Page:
One of the big challenges for information literacy is helping students understand where information comes from – and how to evaluate it. I’ve been collecting some news stories coming out of New Orleans and Mississippi because they illustrate the issue so well. Journalism is famously the first draft of history – and some of the edits are just coming in.
One of the first critiques came when the Public Editor of The New York Times chided the paper for neglecting stories that turned out to be fit to print. Then, early this week, the Times offered a good discussion of how rumors leaked into the news.
Yesterday’s Chicago Tribune has a column by Clarence Page that goes into some detail on what actually happened at that bridge in Gretna where rednecked white police allegedly turned black evacuees away – but Page, digging deeper, found Gretna was a city that was as overwhelmed as New Orleans; officials there were angered when New Orleans officials told residents to go to a location where they couldn’t be helped. Page ends by calling for an independent investigation into the inadequate response to the crisis.
And in a startling editorial just across the page – the Trib reveals that the president of Jefferson Parish, who sobbed on television about the woman who drowned in a nursing home after days of promises, got it wrong. The woman actually died four days earlier. It’s still a tragedy – but that stirring story of days of neglect wasn’t true. (It’s unclear whether the president of the parish knew that.)
On the other hand – the editorial also says categorically that the Corps of Engineers hadn’t shortchanged the levees. While it’s true they only made them ready to withstand a category 3 hurricane because that’s what Congress ordered, the NY Times reported yesterday that the levees actually couldn’t handle even a category 3 storm.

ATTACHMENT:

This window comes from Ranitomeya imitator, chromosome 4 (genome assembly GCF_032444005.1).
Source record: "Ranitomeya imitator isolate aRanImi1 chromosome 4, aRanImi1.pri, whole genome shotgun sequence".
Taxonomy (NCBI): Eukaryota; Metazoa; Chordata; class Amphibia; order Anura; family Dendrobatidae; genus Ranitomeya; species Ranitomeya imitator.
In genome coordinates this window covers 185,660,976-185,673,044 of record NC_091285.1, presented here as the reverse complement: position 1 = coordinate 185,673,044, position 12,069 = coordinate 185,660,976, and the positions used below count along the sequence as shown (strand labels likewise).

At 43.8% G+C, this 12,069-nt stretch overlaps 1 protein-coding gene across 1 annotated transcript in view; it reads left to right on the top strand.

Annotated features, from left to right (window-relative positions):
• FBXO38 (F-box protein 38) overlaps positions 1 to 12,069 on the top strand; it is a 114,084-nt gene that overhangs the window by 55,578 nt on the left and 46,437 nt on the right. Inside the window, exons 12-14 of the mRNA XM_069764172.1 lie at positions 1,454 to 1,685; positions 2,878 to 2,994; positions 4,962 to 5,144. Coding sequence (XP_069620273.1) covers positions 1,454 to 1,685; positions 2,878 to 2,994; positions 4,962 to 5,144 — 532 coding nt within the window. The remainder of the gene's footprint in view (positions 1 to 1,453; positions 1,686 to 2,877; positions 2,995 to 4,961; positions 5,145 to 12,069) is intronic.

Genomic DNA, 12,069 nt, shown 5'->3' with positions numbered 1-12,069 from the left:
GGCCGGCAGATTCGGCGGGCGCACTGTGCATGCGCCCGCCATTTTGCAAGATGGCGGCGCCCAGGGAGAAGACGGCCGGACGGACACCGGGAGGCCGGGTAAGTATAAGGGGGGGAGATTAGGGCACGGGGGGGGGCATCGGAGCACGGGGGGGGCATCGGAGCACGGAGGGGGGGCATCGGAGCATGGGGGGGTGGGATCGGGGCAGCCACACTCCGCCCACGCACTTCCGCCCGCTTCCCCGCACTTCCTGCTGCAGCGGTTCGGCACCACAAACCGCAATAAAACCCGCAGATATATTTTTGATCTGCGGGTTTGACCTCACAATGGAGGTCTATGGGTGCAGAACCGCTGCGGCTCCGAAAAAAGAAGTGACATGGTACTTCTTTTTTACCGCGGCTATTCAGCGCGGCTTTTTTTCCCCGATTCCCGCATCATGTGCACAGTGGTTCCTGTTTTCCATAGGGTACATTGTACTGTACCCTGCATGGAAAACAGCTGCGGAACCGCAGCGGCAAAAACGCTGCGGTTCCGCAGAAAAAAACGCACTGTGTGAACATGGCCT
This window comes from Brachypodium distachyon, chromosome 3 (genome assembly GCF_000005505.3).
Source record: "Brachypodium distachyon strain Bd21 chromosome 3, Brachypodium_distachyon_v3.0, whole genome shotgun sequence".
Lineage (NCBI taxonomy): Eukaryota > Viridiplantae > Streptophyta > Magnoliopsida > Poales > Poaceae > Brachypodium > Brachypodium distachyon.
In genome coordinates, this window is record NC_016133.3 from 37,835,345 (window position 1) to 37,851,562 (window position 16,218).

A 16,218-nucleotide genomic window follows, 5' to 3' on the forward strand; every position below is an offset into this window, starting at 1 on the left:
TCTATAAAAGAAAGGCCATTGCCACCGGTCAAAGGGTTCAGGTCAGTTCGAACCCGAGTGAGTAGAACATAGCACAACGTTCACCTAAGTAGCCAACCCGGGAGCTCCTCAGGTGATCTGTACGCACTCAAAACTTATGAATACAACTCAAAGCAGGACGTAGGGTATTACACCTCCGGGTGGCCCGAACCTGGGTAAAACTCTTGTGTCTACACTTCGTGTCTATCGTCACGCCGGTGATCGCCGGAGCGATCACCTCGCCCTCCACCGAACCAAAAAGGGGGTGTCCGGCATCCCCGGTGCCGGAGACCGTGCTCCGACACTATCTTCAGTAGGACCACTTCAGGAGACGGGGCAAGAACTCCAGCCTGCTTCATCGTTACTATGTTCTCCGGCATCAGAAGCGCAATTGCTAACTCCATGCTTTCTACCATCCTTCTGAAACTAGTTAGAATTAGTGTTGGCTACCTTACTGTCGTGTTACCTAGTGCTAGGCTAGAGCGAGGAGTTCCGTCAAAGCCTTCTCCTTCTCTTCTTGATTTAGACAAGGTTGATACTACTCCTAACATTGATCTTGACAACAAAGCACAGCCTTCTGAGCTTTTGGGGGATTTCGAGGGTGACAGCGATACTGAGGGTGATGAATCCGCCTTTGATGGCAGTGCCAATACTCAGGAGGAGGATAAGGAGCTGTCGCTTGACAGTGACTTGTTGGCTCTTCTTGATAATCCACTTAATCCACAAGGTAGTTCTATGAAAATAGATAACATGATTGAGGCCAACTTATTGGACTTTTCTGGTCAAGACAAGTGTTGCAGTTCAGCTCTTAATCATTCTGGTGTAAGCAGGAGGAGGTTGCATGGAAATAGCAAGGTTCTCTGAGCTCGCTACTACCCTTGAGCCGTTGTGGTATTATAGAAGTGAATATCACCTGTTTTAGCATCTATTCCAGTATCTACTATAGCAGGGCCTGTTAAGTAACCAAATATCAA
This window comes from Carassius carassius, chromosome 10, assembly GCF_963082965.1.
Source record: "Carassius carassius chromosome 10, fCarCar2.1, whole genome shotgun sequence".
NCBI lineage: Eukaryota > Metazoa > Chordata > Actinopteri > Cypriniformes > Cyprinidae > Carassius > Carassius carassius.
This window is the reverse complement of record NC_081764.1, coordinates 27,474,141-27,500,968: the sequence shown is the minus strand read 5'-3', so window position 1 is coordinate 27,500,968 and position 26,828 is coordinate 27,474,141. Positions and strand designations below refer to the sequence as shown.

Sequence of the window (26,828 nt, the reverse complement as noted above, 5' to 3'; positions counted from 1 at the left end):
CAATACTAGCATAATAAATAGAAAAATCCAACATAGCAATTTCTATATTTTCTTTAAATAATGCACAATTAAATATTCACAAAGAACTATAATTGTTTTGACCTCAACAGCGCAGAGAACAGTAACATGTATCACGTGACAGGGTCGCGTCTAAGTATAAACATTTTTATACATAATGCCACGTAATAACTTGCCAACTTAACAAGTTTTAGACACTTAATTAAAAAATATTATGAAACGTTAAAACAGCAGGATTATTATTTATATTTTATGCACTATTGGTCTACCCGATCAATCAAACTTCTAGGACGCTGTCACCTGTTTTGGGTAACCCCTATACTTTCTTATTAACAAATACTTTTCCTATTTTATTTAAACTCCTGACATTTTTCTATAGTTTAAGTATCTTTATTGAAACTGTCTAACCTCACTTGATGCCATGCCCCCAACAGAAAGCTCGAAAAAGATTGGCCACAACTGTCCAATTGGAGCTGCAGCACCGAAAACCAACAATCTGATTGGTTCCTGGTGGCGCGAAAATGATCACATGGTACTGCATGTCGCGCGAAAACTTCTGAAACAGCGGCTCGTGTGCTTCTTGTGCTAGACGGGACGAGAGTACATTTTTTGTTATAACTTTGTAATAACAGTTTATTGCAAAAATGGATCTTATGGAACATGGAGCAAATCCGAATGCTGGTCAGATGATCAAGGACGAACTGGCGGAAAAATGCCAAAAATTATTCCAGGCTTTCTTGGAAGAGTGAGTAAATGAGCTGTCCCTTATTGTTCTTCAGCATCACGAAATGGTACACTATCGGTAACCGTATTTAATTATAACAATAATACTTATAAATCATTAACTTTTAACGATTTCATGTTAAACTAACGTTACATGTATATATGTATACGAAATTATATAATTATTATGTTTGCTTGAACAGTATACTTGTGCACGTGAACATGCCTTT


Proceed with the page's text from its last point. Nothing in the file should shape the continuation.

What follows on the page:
All of which illustrates how hard it is to get the details and the context right – particularly in a world in which news and rumor rub shoulders and we all expect a much quicker news cycle. It’s bad news for all of us that several large news organizations – including the Times – recently announced layoffs in the newsroom. If we won’t pay for good news coverage, journalism will be the first, imperfect draft of history – and the final version (according to another aphorsism) will be written by the winners.
2 thoughts on “First Drafts, Final Drafts”
Barbara – that’s a great post – very thoughtful and though provoking. While I’m not sure what category it fits into, it seems that a category called “Information Fluency” or “Research” might be appropriate.
There’s another interesting piece out in today’s Times – not about the coverage of Katrina, but about the absence of fact-checking in book publishing, something that often comes as a surprise to people who think if it’s in a book, it must be right. (I still remember Leslie Stahl’s goggle-eyed look when this came up in some Sixty Minutes story. No fact-checking? as if she’d just uncovered a huge scandal.) Norah Krug talks about it in “The Corrections.”